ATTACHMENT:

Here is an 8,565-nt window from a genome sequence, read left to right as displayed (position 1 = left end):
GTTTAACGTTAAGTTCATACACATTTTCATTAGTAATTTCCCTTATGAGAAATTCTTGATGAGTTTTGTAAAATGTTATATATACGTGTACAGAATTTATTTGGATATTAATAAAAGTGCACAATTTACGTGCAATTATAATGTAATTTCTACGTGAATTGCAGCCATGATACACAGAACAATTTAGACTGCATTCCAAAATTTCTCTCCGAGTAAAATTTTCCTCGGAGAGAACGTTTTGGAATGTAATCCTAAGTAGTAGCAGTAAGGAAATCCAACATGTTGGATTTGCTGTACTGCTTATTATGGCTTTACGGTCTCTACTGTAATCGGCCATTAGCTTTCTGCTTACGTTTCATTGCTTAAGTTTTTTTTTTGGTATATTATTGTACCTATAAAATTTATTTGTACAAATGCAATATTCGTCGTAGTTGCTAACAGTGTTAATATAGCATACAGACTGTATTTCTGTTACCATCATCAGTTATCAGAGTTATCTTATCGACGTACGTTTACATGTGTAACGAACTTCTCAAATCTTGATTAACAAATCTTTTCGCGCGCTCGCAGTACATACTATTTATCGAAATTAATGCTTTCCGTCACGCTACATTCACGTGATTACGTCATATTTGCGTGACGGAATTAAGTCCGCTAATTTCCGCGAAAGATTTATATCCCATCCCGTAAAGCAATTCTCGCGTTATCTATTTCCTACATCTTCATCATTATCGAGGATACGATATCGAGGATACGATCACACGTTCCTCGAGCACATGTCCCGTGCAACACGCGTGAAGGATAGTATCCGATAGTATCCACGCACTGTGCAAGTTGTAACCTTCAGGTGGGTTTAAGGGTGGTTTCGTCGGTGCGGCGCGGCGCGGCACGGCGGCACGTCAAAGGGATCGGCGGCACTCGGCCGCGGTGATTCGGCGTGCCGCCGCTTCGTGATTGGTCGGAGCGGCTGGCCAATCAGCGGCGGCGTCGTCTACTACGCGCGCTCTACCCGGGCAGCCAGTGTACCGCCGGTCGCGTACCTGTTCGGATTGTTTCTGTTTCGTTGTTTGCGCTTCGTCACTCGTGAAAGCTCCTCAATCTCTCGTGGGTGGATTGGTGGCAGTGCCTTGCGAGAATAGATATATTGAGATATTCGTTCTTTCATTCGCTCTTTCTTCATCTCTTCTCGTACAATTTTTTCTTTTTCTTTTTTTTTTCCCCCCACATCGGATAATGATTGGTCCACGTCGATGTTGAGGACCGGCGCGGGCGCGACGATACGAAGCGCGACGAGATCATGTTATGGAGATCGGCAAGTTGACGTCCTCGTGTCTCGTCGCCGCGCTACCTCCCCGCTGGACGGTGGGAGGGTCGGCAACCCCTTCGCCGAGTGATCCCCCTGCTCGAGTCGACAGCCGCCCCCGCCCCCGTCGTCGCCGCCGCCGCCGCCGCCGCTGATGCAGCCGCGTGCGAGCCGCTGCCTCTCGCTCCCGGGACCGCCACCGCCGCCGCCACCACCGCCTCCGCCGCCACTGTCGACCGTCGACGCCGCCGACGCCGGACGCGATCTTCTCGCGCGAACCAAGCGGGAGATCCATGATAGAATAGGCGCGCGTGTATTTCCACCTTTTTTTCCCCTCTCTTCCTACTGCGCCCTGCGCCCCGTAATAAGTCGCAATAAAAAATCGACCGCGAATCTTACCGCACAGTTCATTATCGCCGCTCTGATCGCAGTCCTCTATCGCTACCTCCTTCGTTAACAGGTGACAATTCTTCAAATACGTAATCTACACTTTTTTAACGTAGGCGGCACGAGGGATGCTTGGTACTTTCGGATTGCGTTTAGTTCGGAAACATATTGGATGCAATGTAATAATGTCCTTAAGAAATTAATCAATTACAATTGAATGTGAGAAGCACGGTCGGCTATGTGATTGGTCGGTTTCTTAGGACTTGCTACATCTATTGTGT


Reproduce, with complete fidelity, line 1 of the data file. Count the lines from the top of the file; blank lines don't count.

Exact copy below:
Here is an 8,565-nt window from a genome sequence, read left to right as displayed (position 1 = left end):